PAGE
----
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Chemoprophylaxis and Plasmodium Falciparum NF54 Sporozoite Immunization Challenged by Heterologous Infection

Information source: Radboud University
ClinicalTrials.gov processed this data on August 23, 2015
Link to the current ClinicalTrials.gov record.

Condition(s) targeted: Malaria

Intervention: CPS-immunization (Biological); malaria challenge infection, P. falciparum NF135.C10 (Biological); malaria challenge infection, P. falciparum NF166.C8 (Biological); malaria challenge infection, P. falciparum NF54 (Biological); atovaquone/proguanil (Drug)

Phase: N/A

Status: Active, not recruiting

Sponsored by: Radboud University

Official(s) and/or principal investigator(s):
Robert W Sauerwein, Prof, Principal Investigator, Affiliation: Radboud University


Malaria, a disease caused by the parasite Plasmodium, is one of the world's major infectious diseases. With approximately 627. 000 deaths a year, it is both a chief cause of morbidity and mortality as well as a significant contribution to ongoing poverty in endemic countries. Ultimately, the key to malaria control, and hopefully eradication, would be an effective vaccine. Though a number of vaccine-candidates have entered the pipeline of pre-clinical and clinical development, they have yet to achieve the level of efficacy necessary for effective malaria prevention. It has been shown previously that if healthy human volunteers taking chloroquine chemoprophylaxis are repeatedly exposed to Plasmodium parasites through the bites of infected mosquitoes, they are fully protected against a later challenge infection with a 'homologous' (genetically similar) Plasmodium parasite. This process is known as ChemoProphylaxis and Sporozoites, or CPS-immunization. One of the obstacles to developing an effective vaccine is the genetic heterogeneity of malaria parasites. To further consider the development of whole-parasite based vaccines against malaria and in order to better understand the protective immunity induced by CPS-immunization, it is essential to investigate whether heterologous protection against genetically diverse (heterologous) P. falciparum clones can be induced. This is a single center, randomized, double-blind study to determine whether healthy volunteers immunized with P. falciparum NF54 parasites under chloroquine prophylaxis are protected against a challenge infection with the genetically distinct NF135. C10 or NF166. C8 P. falciparum clones.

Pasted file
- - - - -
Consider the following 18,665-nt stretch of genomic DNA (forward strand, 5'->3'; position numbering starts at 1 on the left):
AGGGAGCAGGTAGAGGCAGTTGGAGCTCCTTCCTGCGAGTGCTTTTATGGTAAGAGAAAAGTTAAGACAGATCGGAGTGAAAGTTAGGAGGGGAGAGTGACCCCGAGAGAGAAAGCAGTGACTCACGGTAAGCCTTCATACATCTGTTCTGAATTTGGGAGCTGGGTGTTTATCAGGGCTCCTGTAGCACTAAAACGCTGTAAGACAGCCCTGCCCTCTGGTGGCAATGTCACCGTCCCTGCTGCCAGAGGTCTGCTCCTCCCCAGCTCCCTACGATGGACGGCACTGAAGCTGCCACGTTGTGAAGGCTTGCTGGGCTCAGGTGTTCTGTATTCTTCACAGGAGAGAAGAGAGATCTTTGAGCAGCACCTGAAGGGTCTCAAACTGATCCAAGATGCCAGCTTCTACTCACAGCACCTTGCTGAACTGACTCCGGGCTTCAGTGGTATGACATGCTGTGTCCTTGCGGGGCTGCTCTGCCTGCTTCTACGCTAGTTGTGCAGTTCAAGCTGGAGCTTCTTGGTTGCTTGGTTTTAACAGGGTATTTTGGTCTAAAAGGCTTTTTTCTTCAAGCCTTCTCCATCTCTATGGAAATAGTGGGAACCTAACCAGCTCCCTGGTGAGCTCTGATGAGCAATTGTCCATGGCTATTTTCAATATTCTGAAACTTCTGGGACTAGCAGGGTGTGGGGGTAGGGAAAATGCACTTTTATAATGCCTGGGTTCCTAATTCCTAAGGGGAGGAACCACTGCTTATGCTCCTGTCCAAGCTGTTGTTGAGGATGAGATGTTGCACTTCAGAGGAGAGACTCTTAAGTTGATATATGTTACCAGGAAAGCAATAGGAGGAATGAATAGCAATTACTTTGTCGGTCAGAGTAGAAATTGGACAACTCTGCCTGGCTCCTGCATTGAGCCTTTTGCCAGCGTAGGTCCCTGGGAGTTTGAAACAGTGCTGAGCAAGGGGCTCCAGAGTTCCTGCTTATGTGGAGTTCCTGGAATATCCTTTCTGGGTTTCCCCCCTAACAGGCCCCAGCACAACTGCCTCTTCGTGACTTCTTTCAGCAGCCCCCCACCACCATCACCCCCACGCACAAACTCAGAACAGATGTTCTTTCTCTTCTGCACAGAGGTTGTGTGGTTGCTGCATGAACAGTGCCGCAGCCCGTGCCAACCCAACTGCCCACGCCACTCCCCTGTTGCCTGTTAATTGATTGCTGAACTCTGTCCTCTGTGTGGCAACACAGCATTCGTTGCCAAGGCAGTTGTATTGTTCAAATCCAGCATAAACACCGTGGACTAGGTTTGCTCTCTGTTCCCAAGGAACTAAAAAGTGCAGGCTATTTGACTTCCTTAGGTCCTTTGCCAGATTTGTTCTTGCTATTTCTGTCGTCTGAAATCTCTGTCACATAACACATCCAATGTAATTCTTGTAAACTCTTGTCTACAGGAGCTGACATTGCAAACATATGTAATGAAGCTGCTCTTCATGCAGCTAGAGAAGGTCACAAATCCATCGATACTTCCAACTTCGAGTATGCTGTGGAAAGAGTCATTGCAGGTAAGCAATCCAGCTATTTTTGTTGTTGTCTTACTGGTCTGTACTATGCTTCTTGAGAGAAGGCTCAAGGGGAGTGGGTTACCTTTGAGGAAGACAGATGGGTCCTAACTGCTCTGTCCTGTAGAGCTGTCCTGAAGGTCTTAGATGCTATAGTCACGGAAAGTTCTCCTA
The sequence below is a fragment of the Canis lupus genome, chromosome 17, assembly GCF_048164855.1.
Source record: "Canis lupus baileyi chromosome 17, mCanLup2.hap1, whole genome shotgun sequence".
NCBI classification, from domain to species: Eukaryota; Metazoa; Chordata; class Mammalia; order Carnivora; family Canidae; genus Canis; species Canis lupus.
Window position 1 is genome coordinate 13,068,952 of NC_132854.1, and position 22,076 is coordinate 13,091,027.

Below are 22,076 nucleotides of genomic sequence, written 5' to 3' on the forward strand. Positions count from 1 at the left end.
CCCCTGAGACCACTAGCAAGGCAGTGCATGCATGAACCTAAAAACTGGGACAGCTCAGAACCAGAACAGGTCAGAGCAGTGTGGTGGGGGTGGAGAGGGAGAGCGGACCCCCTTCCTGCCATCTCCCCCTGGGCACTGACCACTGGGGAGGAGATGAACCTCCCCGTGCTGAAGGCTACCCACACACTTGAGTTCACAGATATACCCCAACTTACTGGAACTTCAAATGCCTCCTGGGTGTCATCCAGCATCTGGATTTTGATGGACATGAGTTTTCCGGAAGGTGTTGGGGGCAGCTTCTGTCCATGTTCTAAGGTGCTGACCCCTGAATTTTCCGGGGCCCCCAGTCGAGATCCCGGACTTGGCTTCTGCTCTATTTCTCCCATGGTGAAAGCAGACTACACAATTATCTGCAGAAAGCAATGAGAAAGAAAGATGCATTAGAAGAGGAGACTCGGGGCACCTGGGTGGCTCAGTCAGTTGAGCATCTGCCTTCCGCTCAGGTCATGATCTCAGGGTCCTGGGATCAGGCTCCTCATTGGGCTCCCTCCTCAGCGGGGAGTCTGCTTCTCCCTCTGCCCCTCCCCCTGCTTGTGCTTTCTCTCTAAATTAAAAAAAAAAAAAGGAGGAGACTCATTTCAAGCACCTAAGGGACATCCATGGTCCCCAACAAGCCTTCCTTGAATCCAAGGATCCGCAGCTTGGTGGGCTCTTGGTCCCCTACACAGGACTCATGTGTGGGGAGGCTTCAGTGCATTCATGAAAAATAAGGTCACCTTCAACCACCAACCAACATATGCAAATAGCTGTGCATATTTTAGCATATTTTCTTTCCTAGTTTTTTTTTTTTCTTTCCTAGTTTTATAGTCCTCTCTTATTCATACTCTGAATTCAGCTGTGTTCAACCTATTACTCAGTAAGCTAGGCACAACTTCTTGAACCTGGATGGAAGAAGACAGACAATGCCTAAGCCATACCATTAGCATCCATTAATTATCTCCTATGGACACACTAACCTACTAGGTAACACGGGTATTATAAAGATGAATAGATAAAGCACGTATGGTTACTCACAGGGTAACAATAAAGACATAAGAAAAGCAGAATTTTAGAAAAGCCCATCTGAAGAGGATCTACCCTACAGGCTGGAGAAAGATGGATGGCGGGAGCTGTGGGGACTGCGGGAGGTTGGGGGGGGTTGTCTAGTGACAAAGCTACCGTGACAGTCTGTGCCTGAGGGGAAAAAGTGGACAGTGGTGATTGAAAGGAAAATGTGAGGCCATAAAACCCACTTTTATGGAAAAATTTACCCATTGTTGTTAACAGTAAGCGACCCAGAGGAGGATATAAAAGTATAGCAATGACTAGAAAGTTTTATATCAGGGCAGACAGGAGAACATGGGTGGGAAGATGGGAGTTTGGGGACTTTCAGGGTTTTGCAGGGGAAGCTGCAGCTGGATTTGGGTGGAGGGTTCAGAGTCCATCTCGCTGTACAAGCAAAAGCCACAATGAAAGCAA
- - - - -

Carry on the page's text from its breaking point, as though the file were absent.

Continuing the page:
Clinical Details

Official title: Chemoprophylaxis and Plasmodium Falciparum NF54 Sporozoite Immunization Challenged by Heterologous Infection

Study design: Allocation: Randomized, Endpoint Classification: Efficacy Study, Intervention Model: Parallel Assignment, Masking: Double Blind (Subject, Caregiver, Investigator, Outcomes Assessor), Primary Purpose: Prevention

Primary outcome: Parasitemia

Secondary outcome:

Antigen specificity of CPS-immunization induced antibodies against P. falciparum

Specificity of CPS-immunization induced T-cell responses against P. falciparum